Last month, convicted murderer Patsy Kelly Jarrett was released from prison after 28 years, largely, her lawyer said, because of a documentary by Ofra Bikel, a producer for the PBS series “Frontline,” reports the New York Times. Jarrett was the 13th prisoner released in 14 years of profiles by Bikel. “It’s a little embarrassing,” Abbe Smith, Jarrett’s attorney, said of Bikel. “I’ve been a criminal defense lawyer for 22 years, and her work has probably led to the release of more prisoners than mine.”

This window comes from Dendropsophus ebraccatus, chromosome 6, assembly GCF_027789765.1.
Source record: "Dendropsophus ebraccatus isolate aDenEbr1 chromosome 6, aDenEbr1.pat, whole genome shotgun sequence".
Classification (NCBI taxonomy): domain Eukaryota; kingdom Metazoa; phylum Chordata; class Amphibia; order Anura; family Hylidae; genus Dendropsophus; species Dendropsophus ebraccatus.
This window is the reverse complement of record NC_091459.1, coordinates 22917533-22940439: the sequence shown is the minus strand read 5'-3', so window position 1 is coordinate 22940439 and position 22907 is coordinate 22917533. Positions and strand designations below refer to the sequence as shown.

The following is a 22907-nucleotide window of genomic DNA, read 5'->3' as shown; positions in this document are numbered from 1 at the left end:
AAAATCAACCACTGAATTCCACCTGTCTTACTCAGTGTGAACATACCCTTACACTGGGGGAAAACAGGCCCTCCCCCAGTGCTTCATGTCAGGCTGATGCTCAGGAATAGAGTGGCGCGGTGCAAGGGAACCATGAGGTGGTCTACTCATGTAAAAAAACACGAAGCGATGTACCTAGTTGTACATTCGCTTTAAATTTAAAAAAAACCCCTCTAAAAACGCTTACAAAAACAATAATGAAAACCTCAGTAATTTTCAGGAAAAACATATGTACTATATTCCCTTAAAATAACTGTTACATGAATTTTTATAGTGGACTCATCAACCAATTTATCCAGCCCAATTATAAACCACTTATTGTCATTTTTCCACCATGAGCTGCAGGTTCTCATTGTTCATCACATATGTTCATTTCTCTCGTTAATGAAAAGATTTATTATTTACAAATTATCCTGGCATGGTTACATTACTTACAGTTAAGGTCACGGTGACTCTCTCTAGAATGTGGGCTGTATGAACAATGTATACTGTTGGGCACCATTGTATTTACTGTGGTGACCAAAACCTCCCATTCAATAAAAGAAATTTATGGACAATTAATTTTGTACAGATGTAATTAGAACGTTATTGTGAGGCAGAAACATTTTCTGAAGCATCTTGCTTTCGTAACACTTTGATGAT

Said Bikel: “I hate injustice. It just bugs me.” Speaking of her success rate with picking future parolees, she says, “I can’t take somebody who has molested a child and now is in for the wrong murder. If I want to convince people, I have to be smart about it. I want someone who is without a huge baggage of crimes. People have to look at the shows and say, ‘No way, this can’t happen in this country.’ ” Bikel turned to the judicial system as her main subject in 1990, when she investigated a case of child sexual abuse in North Carolina that would result in three documentaries over a seven-year period. Her work is not praised for fancy camerawork but for revealing interviews that convey both legal and human complexity, the Times says.